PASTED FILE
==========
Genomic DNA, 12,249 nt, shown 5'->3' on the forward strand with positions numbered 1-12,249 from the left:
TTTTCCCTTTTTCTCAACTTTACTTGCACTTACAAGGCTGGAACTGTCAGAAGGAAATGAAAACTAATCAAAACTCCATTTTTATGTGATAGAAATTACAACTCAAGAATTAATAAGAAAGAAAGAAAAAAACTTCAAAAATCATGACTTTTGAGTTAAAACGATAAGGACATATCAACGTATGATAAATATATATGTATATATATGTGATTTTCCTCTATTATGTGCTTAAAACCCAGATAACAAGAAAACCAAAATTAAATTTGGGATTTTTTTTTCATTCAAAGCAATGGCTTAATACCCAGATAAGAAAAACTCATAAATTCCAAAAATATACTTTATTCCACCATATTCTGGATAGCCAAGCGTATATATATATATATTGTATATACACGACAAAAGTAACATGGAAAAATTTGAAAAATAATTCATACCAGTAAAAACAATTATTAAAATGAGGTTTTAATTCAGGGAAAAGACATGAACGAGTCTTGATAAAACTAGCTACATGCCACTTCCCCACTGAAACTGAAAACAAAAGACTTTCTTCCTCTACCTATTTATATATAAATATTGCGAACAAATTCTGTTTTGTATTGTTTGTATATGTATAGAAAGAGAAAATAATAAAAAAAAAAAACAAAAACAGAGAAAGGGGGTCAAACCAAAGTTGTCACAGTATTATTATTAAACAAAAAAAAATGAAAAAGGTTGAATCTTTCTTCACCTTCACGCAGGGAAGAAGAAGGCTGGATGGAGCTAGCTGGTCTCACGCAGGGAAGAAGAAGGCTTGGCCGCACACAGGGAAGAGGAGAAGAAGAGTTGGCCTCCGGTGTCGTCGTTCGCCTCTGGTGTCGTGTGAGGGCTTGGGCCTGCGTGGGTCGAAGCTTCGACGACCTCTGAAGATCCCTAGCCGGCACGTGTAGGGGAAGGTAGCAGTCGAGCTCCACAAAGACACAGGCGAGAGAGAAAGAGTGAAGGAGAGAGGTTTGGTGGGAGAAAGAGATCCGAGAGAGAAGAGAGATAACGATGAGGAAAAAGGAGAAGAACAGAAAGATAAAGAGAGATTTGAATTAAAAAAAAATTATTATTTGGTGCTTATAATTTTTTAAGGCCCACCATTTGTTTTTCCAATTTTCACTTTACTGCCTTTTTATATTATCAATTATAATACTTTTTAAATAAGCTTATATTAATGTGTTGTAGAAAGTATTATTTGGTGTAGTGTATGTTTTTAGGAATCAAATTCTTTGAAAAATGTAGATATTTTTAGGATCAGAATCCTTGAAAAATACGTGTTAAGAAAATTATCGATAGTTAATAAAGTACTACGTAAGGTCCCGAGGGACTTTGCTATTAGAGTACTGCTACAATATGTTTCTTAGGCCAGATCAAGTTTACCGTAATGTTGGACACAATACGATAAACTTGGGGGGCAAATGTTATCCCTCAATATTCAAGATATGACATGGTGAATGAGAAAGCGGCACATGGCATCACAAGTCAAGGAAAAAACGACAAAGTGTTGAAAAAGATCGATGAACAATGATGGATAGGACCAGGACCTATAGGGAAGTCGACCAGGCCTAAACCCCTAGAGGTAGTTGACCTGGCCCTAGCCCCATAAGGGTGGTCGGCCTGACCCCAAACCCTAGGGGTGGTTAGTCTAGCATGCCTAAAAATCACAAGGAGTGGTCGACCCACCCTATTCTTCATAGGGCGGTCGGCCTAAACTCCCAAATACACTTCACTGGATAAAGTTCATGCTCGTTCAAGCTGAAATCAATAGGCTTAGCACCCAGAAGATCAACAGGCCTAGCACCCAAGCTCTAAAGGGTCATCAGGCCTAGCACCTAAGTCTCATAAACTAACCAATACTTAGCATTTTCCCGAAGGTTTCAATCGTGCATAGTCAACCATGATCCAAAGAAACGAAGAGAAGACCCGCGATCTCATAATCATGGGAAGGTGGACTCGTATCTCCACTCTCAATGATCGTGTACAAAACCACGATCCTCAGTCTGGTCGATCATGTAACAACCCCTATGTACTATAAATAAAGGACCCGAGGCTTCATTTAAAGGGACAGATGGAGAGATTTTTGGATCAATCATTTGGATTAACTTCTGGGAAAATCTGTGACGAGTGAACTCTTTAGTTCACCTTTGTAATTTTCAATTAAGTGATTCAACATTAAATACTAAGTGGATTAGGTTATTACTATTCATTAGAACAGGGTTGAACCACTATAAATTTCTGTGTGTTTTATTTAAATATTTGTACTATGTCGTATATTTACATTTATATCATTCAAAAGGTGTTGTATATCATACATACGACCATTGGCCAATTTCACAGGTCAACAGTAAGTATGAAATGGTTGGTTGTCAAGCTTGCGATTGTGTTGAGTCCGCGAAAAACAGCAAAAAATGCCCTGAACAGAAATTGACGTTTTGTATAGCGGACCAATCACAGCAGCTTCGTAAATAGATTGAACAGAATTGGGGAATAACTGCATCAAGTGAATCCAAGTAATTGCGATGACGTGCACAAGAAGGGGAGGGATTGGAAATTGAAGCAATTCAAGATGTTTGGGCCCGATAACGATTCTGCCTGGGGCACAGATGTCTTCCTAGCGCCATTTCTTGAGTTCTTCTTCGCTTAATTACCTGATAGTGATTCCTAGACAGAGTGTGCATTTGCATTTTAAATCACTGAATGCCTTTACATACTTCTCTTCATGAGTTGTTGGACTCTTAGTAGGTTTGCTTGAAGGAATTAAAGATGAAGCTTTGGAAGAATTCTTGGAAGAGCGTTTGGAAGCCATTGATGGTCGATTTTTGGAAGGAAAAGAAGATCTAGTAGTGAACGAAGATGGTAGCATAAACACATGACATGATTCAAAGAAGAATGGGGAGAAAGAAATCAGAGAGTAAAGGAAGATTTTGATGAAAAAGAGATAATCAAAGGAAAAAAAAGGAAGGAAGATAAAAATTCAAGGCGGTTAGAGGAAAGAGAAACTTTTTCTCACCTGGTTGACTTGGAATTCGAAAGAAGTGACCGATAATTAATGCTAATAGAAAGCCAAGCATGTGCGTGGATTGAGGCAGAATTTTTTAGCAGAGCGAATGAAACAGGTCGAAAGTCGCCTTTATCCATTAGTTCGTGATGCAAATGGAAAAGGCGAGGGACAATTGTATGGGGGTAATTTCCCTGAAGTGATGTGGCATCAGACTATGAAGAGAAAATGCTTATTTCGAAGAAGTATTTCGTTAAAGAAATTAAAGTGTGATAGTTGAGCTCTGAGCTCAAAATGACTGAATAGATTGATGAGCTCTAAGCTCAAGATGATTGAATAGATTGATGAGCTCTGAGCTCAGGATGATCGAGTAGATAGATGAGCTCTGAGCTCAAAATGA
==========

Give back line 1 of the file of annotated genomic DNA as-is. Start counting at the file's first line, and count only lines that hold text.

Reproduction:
Genomic DNA, 12,249 nt, shown 5'->3' on the forward strand with positions numbered 1-12,249 from the left: